What pieces to play after Seitz Concerto No 4?

December 27, 2022, 2:23 AM · My daugher is 4. She finished Seitz Concerto No 2 and No 5, Dancla Air Varie Op89, No. 3 on a theme by Bellini.
Now the teacher gave us Seitz No 4 to work on.

I am kind of tired of Seitz. I would like to request some nice pieces like Bach A minor or Mozart Concerto no 3 after Seitz Concerto 4.

Is it reasonable request?

What would be your recommendation?

By the way, the teacher hasn't taught her vibrato yet...

Replies (71)

Edited: December 27, 2022, 3:28 AM · Seitz's concerto extracts are found in Suzuki vol.4, Bach's A minor concerto in vol.7, and Mozart's 5th and 4th in vols.9 and 10...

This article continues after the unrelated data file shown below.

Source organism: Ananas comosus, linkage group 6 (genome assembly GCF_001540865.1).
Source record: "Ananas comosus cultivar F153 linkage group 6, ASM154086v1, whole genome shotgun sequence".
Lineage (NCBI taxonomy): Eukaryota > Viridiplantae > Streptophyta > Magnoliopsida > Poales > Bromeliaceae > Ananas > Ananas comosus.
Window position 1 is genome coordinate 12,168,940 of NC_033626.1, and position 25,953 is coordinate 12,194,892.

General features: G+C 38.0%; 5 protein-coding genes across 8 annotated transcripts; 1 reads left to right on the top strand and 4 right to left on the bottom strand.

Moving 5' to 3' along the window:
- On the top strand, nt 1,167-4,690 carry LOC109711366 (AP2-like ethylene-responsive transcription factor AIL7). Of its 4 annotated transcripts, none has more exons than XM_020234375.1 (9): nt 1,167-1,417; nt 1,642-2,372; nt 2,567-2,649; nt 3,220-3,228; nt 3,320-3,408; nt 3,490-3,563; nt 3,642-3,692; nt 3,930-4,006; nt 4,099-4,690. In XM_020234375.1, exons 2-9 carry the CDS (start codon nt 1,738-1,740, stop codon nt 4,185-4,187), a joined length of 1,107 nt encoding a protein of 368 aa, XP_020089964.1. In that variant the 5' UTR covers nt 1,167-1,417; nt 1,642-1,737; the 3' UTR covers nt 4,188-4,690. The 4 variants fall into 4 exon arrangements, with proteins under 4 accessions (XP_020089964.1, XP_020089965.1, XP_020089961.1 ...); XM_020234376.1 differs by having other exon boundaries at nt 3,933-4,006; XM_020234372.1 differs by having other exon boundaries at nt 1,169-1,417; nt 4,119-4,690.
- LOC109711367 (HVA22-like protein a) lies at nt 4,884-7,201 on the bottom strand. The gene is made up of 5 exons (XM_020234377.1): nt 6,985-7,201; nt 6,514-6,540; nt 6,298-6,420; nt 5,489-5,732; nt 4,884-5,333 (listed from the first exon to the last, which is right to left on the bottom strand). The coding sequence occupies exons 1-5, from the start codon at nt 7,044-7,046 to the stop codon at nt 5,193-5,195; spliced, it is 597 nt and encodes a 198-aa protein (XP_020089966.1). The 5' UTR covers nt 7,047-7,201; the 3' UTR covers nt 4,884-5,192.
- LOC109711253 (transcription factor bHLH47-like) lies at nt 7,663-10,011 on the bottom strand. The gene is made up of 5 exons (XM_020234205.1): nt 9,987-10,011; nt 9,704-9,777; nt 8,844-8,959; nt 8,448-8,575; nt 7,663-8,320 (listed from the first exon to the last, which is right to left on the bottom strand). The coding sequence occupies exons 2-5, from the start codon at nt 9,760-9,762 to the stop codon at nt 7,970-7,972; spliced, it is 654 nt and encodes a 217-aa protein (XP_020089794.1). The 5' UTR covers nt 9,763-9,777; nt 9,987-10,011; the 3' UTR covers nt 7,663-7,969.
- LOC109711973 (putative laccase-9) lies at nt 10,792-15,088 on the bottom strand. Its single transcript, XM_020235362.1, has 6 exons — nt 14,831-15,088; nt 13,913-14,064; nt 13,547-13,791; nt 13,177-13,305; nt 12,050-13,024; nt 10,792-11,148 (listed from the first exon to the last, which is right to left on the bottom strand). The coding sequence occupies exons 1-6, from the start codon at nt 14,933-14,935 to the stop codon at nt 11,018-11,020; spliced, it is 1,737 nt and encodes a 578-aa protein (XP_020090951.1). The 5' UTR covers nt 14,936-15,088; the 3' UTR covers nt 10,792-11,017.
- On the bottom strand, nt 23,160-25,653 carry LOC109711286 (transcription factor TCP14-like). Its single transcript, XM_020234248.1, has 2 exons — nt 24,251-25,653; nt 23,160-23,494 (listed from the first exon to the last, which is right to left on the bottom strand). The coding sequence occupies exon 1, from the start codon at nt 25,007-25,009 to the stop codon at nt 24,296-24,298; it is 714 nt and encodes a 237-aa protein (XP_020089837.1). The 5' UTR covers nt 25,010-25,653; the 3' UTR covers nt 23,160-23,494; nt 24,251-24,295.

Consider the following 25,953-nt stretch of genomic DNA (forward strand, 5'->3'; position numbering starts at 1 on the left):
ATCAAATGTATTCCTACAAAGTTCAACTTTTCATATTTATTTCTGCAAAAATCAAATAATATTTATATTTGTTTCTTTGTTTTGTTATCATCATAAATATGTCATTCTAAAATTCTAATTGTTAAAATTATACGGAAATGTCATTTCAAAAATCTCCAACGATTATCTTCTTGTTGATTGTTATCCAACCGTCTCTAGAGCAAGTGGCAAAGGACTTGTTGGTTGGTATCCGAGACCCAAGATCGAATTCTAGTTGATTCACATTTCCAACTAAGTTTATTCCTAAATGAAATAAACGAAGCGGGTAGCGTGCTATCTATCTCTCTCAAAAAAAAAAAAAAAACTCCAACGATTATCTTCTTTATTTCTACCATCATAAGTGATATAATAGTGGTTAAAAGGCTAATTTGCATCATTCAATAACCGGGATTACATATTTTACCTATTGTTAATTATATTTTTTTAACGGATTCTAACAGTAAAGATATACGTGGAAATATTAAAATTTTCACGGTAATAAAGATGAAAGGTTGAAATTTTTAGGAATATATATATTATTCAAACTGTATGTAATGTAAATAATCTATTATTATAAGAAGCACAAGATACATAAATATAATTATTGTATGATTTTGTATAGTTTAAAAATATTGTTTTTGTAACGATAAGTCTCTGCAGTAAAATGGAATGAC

Seitz was a well-meaning pedagogue, trying to bridge the gap between (genuine) baroque dance movements and classical/romantic styles.
As a composer? Well...

December 27, 2022, 4:43 AM · Greetings,
I can understand your frustration but what you are suggesting would be too big a leap. Before that you might consider the Vivaldi A minor concerto although that also has some very subtle difficulties embedded in it. One only has to watch the Zhakar Bron DVD teaching it to a student somewhat more advanced than your daughter to see what I am talking about. Sometimes the longest route is the best. Dancla is very useful by the way…
Edited: December 27, 2022, 9:07 AM · At that stage, it's not about what you can list as "conquered repertoire" but rather it's about what you learn. And learn properly.